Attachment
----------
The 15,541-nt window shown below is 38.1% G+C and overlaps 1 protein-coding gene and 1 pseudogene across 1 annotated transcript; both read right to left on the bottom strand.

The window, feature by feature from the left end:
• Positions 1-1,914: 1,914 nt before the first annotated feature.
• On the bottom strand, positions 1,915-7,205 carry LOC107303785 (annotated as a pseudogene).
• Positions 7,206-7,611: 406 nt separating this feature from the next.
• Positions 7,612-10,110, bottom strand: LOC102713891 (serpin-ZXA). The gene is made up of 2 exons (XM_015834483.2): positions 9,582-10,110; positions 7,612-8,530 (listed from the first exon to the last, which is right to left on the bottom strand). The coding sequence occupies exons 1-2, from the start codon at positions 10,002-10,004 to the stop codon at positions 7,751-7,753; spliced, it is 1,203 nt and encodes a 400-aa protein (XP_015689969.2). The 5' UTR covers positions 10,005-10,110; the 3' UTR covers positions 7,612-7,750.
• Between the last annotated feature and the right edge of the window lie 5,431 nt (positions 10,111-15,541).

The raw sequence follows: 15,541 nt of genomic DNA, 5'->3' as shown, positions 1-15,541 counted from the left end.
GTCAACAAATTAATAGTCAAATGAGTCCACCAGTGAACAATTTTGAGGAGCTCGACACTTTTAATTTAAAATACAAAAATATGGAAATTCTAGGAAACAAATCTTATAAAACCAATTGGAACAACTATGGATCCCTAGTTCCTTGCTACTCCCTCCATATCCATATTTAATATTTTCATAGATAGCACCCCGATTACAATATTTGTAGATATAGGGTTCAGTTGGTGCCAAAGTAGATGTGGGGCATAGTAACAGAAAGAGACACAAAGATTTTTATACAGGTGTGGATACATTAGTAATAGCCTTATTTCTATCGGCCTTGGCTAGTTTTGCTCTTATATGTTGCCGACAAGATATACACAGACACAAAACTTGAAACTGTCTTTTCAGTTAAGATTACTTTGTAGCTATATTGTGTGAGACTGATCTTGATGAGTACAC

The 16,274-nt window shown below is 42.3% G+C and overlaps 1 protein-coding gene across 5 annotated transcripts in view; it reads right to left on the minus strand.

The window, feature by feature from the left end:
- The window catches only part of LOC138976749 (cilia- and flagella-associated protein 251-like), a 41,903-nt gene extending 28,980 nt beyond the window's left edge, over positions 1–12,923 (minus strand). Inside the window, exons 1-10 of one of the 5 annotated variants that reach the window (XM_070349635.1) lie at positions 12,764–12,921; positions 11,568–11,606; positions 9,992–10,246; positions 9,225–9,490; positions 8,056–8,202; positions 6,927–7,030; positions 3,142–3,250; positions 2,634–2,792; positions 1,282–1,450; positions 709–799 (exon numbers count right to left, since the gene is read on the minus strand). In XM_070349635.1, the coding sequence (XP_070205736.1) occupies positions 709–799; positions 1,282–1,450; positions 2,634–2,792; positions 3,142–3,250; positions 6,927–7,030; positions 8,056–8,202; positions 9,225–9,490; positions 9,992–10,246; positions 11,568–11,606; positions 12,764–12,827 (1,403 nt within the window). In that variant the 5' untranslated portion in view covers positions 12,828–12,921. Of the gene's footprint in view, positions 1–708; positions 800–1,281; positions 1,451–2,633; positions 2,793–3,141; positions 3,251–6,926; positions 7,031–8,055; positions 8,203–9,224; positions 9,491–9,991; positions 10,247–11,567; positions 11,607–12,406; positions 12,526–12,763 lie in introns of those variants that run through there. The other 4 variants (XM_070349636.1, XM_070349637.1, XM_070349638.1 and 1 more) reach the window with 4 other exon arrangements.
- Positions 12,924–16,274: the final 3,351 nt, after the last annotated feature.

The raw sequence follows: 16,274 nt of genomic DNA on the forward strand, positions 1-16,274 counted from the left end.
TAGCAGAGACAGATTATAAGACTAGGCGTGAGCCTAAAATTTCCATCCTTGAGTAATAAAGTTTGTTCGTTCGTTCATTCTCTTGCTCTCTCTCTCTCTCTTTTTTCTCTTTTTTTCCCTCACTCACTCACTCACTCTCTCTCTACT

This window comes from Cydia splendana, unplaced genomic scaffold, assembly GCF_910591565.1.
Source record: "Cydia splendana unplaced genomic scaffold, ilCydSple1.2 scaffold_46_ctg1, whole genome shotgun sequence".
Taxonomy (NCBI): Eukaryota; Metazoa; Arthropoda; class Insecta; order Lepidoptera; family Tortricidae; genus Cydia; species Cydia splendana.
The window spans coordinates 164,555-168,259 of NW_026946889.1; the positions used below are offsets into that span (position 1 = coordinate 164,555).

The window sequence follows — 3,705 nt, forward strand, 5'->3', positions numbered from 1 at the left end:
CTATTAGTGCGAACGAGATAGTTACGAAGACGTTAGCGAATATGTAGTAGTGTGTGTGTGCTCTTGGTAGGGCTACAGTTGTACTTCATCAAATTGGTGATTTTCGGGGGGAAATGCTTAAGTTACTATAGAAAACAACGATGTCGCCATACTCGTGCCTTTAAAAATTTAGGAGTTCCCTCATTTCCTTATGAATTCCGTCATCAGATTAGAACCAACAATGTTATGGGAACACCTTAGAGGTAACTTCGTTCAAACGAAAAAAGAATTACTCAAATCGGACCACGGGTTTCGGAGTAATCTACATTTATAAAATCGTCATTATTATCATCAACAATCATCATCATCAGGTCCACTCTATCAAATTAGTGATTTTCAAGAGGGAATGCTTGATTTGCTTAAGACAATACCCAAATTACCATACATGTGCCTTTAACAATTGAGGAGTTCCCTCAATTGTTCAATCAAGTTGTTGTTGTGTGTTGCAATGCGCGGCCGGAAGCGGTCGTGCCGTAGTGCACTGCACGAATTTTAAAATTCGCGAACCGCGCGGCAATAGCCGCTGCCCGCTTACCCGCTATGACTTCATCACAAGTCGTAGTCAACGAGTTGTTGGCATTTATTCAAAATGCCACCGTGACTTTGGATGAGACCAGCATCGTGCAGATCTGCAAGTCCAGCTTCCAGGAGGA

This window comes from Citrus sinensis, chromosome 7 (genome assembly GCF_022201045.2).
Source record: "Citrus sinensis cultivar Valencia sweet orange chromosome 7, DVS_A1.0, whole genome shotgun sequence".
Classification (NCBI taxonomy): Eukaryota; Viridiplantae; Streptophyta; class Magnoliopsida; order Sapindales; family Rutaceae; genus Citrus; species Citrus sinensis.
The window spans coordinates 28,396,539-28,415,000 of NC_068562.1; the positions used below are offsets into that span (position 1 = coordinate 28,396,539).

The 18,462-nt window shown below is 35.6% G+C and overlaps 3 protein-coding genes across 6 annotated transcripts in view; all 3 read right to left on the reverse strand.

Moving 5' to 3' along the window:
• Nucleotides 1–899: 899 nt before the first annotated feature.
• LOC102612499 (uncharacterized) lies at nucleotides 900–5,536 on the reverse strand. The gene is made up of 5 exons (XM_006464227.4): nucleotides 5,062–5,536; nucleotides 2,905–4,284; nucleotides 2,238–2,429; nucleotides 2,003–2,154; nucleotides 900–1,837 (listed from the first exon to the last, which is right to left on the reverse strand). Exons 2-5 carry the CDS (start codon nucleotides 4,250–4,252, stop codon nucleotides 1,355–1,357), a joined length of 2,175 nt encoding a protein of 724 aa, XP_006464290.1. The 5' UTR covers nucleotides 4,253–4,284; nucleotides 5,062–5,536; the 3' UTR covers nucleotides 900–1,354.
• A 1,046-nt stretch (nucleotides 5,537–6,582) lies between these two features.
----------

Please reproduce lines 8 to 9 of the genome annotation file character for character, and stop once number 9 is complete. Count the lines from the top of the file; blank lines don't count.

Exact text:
The raw sequence follows: 15,541 nt of genomic DNA, 5'->3' as shown, positions 1-15,541 counted from the left end.
GTCAACAAATTAATAGTCAAATGAGTCCACCAGTGAACAATTTTGAGGAGCTCGACACTTTTAATTTAAAATACAAAAATATGGAAATTCTAGGAAACAAATCTTATAAAACCAATTGGAACAACTATGGATCCCTAGTTCCTTGCTACTCCCTCCATATCCATATTTAATATTTTCATAGATAGCACCCCGATTACAATATTTGTAGATATAGGGTTCAGTTGGTGCCAAAGTAGATGTGGGGCATAGTAACAGAAAGAGACACAAAGATTTTTATACAGGTGTGGATACATTAGTAATAGCCTTATTTCTATCGGCCTTGGCTAGTTTTGCTCTTATATGTTGCCGACAAGATATACACAGACACAAAACTTGAAACTGTCTTTTCAGTTAAGATTACTTTGTAGCTATATTGTGTGAGACTGATCTTGATGAGTACAC